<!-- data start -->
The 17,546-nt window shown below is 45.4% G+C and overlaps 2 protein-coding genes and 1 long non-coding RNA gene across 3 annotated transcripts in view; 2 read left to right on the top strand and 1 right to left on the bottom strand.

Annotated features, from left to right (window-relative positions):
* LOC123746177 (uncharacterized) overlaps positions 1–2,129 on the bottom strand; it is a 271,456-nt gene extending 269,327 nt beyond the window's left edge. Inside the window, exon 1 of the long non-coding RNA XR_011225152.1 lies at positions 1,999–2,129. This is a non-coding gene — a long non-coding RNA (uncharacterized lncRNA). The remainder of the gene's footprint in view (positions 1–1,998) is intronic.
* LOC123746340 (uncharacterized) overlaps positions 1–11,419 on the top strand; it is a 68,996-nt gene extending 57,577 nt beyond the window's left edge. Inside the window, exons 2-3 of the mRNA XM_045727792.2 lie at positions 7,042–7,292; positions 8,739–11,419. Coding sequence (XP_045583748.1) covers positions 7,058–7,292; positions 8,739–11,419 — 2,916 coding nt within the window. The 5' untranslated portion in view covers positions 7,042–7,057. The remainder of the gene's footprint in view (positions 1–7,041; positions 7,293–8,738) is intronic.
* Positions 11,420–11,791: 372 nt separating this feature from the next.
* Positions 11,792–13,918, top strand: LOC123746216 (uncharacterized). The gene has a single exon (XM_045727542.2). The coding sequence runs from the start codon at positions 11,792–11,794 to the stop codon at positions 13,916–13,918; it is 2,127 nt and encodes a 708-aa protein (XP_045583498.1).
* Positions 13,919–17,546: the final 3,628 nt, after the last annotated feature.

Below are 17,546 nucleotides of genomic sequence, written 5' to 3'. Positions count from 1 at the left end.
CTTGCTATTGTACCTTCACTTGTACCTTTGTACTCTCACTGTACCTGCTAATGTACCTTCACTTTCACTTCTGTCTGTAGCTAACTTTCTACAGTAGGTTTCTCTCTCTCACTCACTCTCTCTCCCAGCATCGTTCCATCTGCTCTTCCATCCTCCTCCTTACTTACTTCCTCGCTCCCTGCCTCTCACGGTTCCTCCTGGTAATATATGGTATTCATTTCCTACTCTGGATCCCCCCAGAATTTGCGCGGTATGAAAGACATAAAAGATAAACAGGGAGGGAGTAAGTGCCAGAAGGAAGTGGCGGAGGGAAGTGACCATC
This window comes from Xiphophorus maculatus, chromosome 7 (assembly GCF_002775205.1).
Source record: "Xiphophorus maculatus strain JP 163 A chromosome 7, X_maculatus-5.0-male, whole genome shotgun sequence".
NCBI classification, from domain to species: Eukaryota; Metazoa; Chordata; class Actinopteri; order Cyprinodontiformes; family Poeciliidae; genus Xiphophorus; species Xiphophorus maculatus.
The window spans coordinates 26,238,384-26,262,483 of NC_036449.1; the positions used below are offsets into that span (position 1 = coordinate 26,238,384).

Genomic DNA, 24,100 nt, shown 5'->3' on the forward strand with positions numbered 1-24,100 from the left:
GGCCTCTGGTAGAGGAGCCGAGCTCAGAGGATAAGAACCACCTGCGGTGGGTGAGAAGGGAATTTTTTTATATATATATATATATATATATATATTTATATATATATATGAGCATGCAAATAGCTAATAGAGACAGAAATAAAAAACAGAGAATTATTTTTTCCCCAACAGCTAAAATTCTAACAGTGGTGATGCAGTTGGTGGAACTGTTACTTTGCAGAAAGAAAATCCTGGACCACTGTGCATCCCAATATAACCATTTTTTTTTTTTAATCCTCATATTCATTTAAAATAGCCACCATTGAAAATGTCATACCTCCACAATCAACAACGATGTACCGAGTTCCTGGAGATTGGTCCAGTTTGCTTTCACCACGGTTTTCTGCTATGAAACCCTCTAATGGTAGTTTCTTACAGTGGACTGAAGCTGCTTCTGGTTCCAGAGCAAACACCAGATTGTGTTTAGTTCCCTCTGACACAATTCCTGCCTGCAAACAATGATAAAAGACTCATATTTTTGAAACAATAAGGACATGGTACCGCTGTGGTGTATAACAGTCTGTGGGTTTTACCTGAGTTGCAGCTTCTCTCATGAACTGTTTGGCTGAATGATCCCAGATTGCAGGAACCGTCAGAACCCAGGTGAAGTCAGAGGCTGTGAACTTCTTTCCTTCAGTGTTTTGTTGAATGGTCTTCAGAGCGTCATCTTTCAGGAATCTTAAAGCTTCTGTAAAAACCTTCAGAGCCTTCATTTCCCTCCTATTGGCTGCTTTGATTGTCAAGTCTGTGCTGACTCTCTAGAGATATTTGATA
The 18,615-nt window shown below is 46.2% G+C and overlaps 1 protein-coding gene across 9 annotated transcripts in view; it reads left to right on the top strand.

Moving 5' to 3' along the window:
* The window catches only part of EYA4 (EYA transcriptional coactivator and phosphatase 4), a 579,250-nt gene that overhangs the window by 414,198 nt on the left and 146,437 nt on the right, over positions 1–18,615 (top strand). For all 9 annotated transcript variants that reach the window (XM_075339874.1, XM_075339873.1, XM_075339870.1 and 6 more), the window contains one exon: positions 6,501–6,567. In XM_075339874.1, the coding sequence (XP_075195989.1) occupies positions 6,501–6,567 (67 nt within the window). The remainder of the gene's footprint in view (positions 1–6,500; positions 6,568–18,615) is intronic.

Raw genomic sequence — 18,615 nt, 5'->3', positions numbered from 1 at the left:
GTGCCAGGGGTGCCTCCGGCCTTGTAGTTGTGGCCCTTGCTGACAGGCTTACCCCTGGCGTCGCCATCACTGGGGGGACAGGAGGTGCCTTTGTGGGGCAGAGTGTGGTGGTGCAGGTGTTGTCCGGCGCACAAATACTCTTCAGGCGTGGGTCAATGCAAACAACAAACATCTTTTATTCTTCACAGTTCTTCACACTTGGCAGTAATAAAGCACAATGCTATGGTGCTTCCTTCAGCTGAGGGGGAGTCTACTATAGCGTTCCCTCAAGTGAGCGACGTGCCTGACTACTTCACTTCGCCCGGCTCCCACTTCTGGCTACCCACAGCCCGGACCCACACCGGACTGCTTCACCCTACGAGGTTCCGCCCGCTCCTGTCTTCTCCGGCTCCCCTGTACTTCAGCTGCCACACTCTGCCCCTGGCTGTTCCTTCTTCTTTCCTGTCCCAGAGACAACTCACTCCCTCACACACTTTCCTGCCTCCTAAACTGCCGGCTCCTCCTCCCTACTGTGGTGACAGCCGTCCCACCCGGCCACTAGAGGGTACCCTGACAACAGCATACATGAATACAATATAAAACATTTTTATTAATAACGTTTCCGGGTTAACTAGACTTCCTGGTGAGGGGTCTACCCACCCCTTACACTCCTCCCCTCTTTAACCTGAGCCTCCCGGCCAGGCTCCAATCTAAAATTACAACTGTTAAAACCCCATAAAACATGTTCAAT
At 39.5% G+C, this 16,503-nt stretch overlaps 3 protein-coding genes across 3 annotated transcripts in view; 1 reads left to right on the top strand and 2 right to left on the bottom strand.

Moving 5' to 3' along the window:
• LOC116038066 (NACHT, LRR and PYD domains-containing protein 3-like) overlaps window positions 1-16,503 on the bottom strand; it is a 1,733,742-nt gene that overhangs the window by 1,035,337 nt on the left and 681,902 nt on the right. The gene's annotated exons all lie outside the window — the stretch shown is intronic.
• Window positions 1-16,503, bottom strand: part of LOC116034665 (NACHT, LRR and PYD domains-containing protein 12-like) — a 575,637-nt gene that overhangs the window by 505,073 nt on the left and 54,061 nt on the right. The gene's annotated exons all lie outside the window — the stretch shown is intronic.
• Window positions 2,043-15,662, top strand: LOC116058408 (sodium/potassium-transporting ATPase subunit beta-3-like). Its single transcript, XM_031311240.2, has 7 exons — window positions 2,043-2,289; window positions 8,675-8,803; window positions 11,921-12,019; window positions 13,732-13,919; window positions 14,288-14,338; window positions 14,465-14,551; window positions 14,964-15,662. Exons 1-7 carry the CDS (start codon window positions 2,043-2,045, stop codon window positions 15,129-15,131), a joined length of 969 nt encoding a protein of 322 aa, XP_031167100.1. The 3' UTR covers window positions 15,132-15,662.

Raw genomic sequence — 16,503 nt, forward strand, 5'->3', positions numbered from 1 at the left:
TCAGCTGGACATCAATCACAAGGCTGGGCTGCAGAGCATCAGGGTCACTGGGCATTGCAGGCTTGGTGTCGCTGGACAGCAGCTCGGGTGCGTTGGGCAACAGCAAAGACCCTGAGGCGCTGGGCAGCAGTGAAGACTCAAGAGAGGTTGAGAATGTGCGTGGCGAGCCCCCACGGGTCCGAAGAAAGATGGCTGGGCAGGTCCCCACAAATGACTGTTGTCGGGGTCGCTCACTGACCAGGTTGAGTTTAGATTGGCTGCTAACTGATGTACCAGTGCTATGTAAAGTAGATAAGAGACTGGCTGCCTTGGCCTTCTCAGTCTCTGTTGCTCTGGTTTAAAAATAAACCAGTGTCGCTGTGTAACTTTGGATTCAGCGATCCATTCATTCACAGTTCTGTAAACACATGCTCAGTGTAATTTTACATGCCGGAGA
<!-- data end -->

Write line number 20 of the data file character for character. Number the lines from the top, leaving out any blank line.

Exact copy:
GTGCCAGGGGTGCCTCCGGCCTTGTAGTTGTGGCCCTTGCTGACAGGCTTACCCCTGGCGTCGCCATCACTGGGGGGACAGGAGGTGCCTTTGTGGGGCAGAGTGTGGTGGTGCAGGTGTTGTCCGGCGCACAAATACTCTTCAGGCGTGGGTCAATGCAAACAACAAACATCTTTTATTCTTCACAGTTCTTCACACTTGGCAGTAATAAAGCACAATGCTATGGTGCTTCCTTCAGCTGAGGGGGAGTCTACTATAGCGTTCCCTCAAGTGAGCGACGTGCCTGACTACTTCACTTCGCCCGGCTCCCACTTCTGGCTACCCACAGCCCGGACCCACACCGGACTGCTTCACCCTACGAGGTTCCGCCCGCTCCTGTCTTCTCCGGCTCCCCTGTACTTCAGCTGCCACACTCTGCCCCTGGCTGTTCCTTCTTCTTTCCTGTCCCAGAGACAACTCACTCCCTCACACACTTTCCTGCCTCCTAAACTGCCGGCTCCTCCTCCCTACTGTGGTGACAGCCGTCCCACCCGGCCACTAGAGGGTACCCTGACAACAGCATACATGAATACAATATAAAACATTTTTATTAATAACGTTTCCGGGTTAACTAGACTTCCTGGTGAGGGGTCTACCCACCCCTTACACTCCTCCCCTCTTTAACCTGAGCCTCCCGGCCAGGCTCCAATCTAAAATTACAACTGTTAAAACCCCATAAAACATGTTCAAT